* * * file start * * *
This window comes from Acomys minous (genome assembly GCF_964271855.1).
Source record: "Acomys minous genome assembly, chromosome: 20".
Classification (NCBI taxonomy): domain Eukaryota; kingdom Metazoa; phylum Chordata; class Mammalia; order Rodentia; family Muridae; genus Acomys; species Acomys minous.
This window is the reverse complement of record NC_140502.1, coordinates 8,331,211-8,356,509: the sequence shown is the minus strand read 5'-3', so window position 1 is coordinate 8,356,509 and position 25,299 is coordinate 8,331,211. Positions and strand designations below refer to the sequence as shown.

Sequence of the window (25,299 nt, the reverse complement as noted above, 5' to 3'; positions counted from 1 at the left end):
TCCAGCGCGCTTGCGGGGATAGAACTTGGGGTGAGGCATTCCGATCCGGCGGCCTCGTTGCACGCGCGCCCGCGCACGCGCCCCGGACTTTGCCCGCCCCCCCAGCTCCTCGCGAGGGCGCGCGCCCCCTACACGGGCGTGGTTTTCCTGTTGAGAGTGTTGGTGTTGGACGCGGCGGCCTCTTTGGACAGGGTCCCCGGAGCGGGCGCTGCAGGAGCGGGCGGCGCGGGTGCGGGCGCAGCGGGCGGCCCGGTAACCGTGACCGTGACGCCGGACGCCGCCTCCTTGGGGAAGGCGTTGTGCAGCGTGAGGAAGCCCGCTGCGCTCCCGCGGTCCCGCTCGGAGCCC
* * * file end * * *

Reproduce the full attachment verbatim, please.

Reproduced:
This window comes from Acomys minous (genome assembly GCF_964271855.1).
Source record: "Acomys minous genome assembly, chromosome: 20".
Classification (NCBI taxonomy): domain Eukaryota; kingdom Metazoa; phylum Chordata; class Mammalia; order Rodentia; family Muridae; genus Acomys; species Acomys minous.
This window is the reverse complement of record NC_140502.1, coordinates 8,331,211-8,356,509: the sequence shown is the minus strand read 5'-3', so window position 1 is coordinate 8,356,509 and position 25,299 is coordinate 8,331,211. Positions and strand designations below refer to the sequence as shown.

Sequence of the window (25,299 nt, the reverse complement as noted above, 5' to 3'; positions counted from 1 at the left end):
TCCAGCGCGCTTGCGGGGATAGAACTTGGGGTGAGGCATTCCGATCCGGCGGCCTCGTTGCACGCGCGCCCGCGCACGCGCCCCGGACTTTGCCCGCCCCCCCAGCTCCTCGCGAGGGCGCGCGCCCCCTACACGGGCGTGGTTTTCCTGTTGAGAGTGTTGGTGTTGGACGCGGCGGCCTCTTTGGACAGGGTCCCCGGAGCGGGCGCTGCAGGAGCGGGCGGCGCGGGTGCGGGCGCAGCGGGCGGCCCGGTAACCGTGACCGTGACGCCGGACGCCGCCTCCTTGGGGAAGGCGTTGTGCAGCGTGAGGAAGCCCGCTGCGCTCCCGCGGTCCCGCTCGGAGCCC